If you know me, you should be aware that I adore the Lakota culture. My own personal UPG is that Asatru and Lakota spirituality can mix. Iktomi and Loki are the same; Pte Ska Win (The White Buffalo Calf Woman) is Freyja. There’s even mention of a giant – Iya! Mr. Means can easily be labeled as “Folkish”, as his beliefs concerning American-Indians* mirrors the Heathen Folkish attitudes, which I endorse for those peoples personal religious beliefs. Yet his fragrant use of “Eurocentric” as a simile for all white people has been bugging me.

I am not Anti-Christian. I will not judge an entire way of life and personal belief system based upon the extremists or fundies. But whenever I hear/see the word “Eurocentric” as a way to describe how Europeans basically “ruined everything” for the last 1000 years, I want to stand up and and shout “Europe was a victim, as much as you, of forced conversions and invasions!”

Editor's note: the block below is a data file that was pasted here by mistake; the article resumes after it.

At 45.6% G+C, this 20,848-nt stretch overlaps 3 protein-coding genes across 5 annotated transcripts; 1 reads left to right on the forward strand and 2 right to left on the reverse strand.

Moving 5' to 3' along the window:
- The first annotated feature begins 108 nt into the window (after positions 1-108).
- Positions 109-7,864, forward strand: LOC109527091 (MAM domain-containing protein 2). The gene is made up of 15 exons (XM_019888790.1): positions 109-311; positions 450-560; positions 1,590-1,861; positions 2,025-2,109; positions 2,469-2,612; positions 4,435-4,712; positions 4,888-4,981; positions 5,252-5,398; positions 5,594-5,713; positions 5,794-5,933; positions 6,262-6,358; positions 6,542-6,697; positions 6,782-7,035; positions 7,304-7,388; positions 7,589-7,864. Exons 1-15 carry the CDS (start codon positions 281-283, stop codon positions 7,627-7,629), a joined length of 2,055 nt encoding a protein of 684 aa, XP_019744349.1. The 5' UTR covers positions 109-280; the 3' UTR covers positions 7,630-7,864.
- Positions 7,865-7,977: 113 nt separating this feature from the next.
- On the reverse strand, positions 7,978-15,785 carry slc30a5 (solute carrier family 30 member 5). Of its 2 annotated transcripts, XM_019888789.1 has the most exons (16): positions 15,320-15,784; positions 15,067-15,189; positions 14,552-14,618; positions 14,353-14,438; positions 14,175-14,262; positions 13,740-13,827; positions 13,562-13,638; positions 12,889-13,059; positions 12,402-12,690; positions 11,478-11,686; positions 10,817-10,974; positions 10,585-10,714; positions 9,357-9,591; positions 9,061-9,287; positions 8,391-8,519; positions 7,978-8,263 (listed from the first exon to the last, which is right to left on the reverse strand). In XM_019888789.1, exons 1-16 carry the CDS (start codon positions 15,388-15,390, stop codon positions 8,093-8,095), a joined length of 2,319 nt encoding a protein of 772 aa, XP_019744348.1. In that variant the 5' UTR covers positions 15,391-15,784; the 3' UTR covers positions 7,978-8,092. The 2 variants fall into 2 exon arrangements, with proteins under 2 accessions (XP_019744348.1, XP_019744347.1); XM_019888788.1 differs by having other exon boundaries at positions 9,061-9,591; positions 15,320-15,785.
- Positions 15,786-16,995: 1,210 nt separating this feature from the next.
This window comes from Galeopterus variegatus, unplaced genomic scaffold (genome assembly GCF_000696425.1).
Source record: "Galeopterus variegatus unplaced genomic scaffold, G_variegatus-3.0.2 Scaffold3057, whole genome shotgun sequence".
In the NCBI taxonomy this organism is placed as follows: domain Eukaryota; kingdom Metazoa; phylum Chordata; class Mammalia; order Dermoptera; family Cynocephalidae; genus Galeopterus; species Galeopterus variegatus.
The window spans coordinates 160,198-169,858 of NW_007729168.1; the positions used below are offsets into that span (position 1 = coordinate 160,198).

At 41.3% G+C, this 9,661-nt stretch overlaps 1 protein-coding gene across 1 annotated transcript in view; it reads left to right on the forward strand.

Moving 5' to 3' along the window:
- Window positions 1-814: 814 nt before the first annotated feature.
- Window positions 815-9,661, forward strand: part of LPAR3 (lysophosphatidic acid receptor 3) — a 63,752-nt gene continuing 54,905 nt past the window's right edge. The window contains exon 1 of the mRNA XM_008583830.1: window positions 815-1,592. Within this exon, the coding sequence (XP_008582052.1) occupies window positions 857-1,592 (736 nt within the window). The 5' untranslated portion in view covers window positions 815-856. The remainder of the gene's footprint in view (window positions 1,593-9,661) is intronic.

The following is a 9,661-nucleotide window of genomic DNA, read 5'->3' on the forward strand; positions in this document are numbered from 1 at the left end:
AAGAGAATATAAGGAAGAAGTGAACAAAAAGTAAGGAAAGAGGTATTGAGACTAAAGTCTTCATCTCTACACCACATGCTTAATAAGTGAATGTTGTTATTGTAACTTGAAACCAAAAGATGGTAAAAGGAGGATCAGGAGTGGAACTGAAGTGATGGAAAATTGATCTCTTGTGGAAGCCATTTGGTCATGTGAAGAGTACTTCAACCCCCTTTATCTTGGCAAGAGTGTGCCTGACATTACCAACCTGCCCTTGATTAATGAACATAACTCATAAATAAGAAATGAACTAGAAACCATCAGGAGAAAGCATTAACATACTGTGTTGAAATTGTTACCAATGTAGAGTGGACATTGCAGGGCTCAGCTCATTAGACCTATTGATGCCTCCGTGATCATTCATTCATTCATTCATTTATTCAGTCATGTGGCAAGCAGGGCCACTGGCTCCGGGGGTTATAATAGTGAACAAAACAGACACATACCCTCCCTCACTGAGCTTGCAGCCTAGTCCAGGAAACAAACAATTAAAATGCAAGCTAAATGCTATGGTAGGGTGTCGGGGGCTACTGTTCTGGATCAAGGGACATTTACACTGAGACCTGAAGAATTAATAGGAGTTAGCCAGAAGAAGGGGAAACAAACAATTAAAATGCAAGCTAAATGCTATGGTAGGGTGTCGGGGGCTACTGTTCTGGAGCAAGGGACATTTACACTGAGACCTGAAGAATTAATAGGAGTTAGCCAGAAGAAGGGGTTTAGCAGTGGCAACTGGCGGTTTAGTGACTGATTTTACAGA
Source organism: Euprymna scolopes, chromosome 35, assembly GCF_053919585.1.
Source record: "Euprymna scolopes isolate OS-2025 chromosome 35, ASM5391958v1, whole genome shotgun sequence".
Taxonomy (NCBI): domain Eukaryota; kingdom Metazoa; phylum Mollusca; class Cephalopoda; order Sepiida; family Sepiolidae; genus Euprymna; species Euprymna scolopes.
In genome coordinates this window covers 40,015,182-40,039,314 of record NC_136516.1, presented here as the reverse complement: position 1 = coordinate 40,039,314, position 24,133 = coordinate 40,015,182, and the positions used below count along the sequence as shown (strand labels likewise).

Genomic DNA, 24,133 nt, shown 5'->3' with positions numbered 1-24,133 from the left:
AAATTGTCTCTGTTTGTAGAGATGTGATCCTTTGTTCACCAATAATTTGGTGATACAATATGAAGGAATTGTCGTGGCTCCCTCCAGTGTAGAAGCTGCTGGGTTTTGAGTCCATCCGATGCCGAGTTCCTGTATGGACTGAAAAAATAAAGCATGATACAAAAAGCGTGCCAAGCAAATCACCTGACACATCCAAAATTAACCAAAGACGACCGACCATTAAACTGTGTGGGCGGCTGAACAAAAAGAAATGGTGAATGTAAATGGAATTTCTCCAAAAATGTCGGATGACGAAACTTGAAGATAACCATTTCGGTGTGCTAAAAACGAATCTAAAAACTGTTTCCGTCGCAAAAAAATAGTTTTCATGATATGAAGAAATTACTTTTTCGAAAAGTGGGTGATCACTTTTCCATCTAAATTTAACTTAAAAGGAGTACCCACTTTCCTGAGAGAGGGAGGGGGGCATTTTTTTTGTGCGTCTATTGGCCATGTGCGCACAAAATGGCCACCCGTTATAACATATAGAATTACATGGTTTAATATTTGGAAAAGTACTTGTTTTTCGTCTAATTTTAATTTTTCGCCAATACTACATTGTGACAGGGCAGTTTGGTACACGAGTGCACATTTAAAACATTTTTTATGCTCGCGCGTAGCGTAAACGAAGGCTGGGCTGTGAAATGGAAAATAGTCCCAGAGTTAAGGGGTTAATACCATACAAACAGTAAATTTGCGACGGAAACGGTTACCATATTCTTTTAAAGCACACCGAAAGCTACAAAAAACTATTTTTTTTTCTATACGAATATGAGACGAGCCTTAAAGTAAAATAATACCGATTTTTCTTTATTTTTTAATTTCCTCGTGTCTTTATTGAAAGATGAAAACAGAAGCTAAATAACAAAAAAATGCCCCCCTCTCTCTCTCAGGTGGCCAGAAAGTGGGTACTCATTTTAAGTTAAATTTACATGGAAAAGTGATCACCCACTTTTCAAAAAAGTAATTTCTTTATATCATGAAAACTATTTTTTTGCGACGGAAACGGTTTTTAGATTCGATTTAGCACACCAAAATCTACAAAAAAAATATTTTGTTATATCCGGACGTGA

I identify as a Universalist-Asatruar. I tell no one how to worship or what to worship based upon their skin color, ethnicity or cultural upbringing. Who am I to tell someone in Honduras they cannot honor Thor, or in China that they cannot devote themselves to Forseti? Faith in the gods is a belief system. The gods do not depend on our faith to exist. If your faith goes hand-in-hand with your blood, I understand it and will openly admit I seek a similar link. But for my *personal*, more intimate, tie to my ancestors. My blood ties are not valid to discredit someone in Nepal from seeking Baldr.

But I am also of European descent. My family is English-Dutch-German (English/German on my mother’s side and Dutch/German on my father’s). Like many American Universalists, or just Americans coming to discover their own European roots, I want something to call mine based upon my culture.

My culture is not white. Behind me is my family and line. I can only see a sign-post linking me to a Christian woman on the Mayflower to my great grandfather. The family I can trace back unbroken was all Christian. Christianity is a foreign religion to the tribes and peoples of Europe – north and south of the Rhine. But it has been embraced by many in Europe for centuries.